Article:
By Jim Gibney (for the Irish News)
The photograph of Gerry Adams and Ian Paisley sitting side by side at last week’s press conference was instantaneously flashed around the world. Due to the technological age we live in people all over the globe were able to share in and witness this watershed and joyful moment in our history as we experienced it.
This was particularly important for the millions of Irish people living in Britain, the US and Australia - the Irish Diaspora - descendants of reluctant emigrants forced to flee from here due to the impact of Britain’s colonial policy over the last 150 years.
The photo and the event was the main item on news outlets across the US, Britain and Australia.
A republican on holiday in Spain told me the photo was on the front page of every major European paper in the newsagents. Another republican holidaying in Cuba said it was the main headlines there.
The Adams-Paisley press conference was shown alongside film footage of the famous handshake between the then Israeli prime minister Yitzak Rabin and PLO leader Yasser Arafat in the company of former US president Bill Clinton on the White House lawn and the first recorded public meeting between Nelson Mandela and the then South African president F W de Klerk.
This response was not just because it was a good news story out of a country long associated with bad news; media editors knew the significance of the occasion.
Like us they knew something quite profound was taking place.
They afforded the event the status it duly deserved by ranking it as the lead item.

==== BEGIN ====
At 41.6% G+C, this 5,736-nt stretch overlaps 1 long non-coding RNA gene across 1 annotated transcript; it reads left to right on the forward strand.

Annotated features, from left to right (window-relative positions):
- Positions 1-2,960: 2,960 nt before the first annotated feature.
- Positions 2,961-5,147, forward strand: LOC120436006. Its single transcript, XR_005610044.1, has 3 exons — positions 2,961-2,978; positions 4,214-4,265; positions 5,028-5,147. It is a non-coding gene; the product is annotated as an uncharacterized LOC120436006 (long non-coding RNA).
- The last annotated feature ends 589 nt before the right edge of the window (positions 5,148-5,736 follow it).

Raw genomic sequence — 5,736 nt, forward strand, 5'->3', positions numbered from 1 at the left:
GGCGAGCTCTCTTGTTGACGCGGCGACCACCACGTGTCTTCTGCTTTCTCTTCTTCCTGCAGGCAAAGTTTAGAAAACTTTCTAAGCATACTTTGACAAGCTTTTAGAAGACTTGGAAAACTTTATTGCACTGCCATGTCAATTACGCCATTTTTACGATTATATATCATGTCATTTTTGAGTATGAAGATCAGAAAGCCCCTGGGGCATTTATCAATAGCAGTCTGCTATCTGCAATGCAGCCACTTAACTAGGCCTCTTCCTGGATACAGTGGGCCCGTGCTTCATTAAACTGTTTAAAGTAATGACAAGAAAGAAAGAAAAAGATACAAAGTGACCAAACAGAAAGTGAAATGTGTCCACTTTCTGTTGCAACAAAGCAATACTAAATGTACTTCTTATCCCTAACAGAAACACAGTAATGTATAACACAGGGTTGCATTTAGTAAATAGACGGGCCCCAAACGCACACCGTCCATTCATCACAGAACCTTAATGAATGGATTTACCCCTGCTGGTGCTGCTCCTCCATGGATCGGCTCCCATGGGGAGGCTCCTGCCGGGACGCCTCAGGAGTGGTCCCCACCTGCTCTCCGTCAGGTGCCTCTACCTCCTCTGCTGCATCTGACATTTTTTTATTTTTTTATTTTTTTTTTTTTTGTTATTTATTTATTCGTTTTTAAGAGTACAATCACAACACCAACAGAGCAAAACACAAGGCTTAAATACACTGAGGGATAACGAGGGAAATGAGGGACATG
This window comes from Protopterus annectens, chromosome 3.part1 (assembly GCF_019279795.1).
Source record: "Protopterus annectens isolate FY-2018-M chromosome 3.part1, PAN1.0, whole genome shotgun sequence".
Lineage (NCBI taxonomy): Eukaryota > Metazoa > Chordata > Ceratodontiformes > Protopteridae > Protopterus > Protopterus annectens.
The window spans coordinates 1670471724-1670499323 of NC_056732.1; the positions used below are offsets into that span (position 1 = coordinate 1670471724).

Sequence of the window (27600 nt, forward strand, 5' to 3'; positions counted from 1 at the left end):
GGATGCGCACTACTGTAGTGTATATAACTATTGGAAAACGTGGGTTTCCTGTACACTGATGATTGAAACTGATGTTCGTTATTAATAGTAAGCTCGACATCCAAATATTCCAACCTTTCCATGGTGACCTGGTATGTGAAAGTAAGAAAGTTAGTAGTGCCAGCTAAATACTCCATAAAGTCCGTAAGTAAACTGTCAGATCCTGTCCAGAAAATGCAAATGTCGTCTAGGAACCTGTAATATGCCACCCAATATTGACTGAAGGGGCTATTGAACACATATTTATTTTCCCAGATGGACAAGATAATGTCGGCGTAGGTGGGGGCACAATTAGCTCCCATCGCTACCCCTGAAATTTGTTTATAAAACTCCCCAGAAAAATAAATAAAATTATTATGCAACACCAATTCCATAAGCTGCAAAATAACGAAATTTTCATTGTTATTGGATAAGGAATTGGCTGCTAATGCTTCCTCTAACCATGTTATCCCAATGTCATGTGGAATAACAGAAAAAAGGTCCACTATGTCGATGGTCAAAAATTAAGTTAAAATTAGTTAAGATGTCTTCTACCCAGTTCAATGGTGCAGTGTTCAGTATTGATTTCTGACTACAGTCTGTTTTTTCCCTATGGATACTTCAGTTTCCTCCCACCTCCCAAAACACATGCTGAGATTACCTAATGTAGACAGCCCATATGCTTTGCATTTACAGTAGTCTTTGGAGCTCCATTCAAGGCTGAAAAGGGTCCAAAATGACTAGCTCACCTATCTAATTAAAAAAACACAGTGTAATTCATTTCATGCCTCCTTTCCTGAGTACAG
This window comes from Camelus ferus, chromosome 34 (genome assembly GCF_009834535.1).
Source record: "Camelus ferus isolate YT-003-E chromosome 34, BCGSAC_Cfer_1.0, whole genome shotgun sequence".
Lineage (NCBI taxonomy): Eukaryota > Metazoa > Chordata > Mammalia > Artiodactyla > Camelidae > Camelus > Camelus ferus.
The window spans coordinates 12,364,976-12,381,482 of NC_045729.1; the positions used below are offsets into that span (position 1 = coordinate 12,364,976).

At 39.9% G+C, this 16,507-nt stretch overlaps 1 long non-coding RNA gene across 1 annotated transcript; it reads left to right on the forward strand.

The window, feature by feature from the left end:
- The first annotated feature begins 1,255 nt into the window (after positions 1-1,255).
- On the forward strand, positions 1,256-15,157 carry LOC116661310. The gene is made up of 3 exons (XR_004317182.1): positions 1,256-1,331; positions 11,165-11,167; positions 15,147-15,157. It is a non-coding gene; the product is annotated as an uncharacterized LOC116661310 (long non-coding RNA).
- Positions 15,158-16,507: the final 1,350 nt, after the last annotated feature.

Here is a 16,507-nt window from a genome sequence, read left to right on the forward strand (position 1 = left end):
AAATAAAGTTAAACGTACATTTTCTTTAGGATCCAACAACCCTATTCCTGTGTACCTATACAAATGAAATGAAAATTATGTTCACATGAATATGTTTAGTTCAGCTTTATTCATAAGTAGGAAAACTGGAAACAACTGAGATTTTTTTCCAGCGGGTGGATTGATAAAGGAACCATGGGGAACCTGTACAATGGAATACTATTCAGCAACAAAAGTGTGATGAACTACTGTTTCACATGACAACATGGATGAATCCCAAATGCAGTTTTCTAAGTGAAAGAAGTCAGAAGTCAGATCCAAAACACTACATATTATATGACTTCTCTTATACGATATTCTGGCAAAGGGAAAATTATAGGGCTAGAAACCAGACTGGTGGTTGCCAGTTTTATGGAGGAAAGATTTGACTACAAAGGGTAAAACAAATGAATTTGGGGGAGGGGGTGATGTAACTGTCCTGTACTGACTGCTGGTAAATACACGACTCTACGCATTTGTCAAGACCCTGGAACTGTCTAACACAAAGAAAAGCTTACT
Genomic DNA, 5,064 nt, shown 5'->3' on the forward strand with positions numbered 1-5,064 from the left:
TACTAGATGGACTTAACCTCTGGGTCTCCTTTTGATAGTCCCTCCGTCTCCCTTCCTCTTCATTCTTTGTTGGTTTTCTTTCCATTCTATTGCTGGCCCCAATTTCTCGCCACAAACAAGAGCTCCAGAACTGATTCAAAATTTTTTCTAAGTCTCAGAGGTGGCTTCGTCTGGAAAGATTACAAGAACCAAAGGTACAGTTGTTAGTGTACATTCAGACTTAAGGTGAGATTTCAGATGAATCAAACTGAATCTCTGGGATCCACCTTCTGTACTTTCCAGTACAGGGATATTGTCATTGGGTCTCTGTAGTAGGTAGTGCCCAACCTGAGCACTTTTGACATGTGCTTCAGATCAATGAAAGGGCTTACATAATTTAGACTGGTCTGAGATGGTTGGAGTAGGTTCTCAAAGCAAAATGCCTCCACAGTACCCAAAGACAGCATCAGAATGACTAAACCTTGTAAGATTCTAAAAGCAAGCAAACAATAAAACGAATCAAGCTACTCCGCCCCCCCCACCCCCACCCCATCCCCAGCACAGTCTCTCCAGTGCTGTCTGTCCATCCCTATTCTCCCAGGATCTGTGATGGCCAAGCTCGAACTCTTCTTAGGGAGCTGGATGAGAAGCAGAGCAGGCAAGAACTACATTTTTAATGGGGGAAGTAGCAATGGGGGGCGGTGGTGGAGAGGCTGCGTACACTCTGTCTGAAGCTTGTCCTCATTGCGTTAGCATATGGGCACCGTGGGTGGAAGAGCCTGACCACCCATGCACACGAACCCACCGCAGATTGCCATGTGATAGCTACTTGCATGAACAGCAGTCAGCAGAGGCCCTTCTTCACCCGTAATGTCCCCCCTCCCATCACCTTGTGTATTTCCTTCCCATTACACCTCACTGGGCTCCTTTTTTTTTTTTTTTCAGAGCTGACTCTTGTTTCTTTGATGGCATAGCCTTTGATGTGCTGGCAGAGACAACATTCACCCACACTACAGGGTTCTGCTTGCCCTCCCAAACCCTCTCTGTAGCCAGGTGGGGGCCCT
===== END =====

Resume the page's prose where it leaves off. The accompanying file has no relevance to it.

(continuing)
Although a long time coming, the Paisley-Adams public rapprochement affirmed the value and the durability of the Irish peace process.
It confounded the closest observers. Few journalists or politicians predicted it beforehand.
There is no doubt people living in countries riven with conflict were inspired by what they saw on their television screens as we were when we saw the images of Arafat and Rabin and Mandela and de Klerk.
There is also no doubt the people of this country are once again filled with hope and expectation.
The many false dawns generated by previous initiatives had instilled in people ‘peace process fatigue’ and despondency.
Now, however, the public’s psychology is being shaped with words like ‘opportunity’ and ‘challenge’ and daily news reports about the extensive and positive meetings between Paisley and Martin Mc Guinness, the DUP, SDLP and UUP.
While the main focus of the media and people’s attention is politicians preparing to participate in the All-Ireland Ministerial Council, the executive and assembly, we must realise the opportunity we now have for a serious process of national reconciliation.
The symbolic importance in the minds of the unionist people of Paisley and Adams being filmed together and the DUP working with Sinn Fein is powerful.
The unthinkable, indeed unbelievable is happening before our very eyes.
The barriers that are in the minds of the unionist people about republicans and nationalists can now come down. The mental and actual doors that were closed to republicans can now open.
The siege mentality behind which unionists fortified themselves and lived their lives can now be lifted.
The unionist people’s uncertainty of their place in this country can now find surety.
Paisley’s remarks in the British House of Commons describing developments here as being good for the people of the island of Ireland are another hopeful sign.
The institutions of the Good Friday Agreement, in particular the All-Ireland Ministerial Council, have a vital role to play in rooting the unionist people in an Ireland setting.
Unionists, nationalists, republicans and loyalists working these institutions will create a new political culture on this island.
The discourse among us will be about what happens here not on the neighbouring island.
There should be no frontiers between us.
The working class, unionist and nationalist, can now find common purpose.
It is a pity David Ervine did not live to see these days.
It is also sad at this great moment in time in our country that Emma Groves, an enduring symbol of the hurt, fortitude and human dignity of the Irish people, should pass away.
My thoughts and those of many others will be with her family.